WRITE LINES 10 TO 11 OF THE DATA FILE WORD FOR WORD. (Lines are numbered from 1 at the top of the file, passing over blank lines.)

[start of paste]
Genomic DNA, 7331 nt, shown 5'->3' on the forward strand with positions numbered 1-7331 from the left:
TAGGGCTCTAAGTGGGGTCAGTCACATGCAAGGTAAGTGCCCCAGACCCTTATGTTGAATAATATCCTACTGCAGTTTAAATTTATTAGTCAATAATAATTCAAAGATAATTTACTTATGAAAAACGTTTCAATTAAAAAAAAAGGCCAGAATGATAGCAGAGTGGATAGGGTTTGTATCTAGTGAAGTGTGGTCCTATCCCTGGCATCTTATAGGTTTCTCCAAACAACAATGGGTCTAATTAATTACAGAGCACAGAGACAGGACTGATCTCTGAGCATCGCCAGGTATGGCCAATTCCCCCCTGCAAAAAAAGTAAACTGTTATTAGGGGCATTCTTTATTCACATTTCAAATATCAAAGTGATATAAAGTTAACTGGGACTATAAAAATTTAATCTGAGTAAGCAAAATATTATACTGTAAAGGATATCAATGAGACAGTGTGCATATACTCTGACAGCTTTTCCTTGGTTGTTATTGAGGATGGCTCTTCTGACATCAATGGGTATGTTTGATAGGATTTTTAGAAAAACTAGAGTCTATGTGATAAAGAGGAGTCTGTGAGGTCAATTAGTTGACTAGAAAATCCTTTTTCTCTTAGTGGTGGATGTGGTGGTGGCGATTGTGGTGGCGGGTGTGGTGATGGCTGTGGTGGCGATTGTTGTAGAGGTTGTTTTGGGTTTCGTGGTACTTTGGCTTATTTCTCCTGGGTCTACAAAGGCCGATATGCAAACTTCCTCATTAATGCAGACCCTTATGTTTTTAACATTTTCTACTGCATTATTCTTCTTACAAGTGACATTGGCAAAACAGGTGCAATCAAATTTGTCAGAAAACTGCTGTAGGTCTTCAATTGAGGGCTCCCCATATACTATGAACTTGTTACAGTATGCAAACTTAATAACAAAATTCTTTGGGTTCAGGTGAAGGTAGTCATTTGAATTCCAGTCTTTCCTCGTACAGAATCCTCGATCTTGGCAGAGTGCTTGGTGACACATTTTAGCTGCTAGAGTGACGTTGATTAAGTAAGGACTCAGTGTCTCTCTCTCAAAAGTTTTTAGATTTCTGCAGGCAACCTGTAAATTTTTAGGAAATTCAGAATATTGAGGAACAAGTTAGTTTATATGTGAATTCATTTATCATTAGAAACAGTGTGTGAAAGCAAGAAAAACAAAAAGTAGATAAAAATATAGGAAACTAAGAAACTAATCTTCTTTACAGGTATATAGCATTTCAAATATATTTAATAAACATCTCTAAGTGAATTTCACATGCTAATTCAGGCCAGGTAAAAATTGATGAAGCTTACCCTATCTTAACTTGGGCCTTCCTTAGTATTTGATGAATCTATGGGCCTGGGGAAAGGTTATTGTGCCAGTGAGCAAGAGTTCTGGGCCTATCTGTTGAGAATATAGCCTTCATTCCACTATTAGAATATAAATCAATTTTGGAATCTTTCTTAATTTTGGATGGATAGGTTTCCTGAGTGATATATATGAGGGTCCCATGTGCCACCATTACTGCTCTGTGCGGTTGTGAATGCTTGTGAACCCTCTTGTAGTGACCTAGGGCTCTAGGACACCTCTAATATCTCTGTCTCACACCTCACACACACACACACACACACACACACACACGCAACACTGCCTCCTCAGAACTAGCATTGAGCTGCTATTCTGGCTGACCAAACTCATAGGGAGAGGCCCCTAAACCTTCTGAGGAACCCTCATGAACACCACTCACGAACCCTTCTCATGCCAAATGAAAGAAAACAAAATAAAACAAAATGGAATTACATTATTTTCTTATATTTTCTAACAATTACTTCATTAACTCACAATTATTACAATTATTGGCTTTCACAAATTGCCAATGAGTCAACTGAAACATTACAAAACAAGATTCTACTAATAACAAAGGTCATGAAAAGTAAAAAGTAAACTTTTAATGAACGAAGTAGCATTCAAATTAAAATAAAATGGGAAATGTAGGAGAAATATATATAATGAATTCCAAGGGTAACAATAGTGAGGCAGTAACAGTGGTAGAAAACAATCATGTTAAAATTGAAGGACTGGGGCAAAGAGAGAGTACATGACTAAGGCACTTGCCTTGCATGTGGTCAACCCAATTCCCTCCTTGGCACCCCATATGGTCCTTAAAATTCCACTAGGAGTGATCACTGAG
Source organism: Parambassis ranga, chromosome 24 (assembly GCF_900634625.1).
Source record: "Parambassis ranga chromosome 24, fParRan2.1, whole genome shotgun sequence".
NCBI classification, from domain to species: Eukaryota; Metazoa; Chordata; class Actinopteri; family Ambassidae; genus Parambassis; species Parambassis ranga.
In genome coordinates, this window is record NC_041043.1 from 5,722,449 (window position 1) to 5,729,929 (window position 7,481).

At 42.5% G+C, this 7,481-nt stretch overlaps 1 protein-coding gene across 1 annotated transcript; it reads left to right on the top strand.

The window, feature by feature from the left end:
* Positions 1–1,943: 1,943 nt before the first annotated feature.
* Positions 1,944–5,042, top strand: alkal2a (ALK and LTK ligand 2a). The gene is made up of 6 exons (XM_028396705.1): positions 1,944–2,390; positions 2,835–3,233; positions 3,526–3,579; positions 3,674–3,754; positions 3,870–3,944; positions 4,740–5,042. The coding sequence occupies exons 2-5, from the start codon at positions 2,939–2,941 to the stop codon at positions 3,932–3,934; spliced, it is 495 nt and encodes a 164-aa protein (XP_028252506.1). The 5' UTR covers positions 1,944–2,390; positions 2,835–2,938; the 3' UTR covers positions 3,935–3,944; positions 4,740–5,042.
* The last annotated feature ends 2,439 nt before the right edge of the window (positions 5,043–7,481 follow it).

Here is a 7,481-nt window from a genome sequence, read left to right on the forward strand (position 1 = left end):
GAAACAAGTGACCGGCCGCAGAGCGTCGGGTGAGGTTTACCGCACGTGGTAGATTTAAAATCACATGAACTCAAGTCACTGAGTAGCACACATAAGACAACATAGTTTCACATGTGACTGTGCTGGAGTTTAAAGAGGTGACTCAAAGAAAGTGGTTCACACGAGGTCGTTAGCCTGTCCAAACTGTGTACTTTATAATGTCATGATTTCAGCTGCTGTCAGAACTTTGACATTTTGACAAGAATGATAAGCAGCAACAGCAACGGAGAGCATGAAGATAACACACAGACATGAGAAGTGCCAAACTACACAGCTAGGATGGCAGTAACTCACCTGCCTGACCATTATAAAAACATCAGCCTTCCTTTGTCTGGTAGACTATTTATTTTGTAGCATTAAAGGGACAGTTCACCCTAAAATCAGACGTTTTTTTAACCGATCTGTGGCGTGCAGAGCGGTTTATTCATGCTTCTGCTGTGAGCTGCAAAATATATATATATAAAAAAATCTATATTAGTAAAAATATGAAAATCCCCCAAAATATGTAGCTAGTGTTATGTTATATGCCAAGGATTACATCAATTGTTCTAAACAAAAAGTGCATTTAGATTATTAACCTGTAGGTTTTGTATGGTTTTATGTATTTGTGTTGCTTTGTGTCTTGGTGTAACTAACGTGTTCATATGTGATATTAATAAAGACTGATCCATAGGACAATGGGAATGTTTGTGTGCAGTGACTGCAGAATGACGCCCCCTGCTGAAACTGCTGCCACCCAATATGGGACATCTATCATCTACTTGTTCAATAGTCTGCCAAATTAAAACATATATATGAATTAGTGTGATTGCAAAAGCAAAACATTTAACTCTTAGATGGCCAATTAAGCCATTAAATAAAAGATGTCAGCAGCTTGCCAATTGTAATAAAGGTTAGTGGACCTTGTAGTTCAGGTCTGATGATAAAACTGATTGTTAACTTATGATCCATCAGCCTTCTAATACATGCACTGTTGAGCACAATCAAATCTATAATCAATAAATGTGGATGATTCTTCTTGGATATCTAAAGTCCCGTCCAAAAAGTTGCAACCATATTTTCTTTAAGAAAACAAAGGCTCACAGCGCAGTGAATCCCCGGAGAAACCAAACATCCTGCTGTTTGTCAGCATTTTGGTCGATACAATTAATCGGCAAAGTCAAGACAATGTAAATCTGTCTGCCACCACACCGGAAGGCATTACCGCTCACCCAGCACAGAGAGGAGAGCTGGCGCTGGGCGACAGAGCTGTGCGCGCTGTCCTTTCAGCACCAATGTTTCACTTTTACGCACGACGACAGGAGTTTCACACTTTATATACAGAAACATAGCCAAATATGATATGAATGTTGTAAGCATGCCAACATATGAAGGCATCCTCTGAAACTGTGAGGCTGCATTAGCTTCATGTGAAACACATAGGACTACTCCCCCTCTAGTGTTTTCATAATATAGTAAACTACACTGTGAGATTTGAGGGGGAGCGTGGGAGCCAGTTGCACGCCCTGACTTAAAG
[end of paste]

* Positions 1,944–5,042, top strand: alkal2a (ALK and LTK ligand 2a). The gene is made up of 6 exons (XM_028396705.1): positions 1,944–2,390; positions 2,835–3,233; positions 3,526–3,579; positions 3,674–3,754; positions 3,870–3,944; positions 4,740–5,042. The coding sequence occupies exons 2-5, from the start codon at positions 2,939–2,941 to the stop codon at positions 3,932–3,934; spliced, it is 495 nt and encodes a 164-aa protein (XP_028252506.1). The 5' UTR covers positions 1,944–2,390; positions 2,835–2,938; the 3' UTR covers positions 3,935–3,944; positions 4,740–5,042.
* The last annotated feature ends 2,439 nt before the right edge of the window (positions 5,043–7,481 follow it).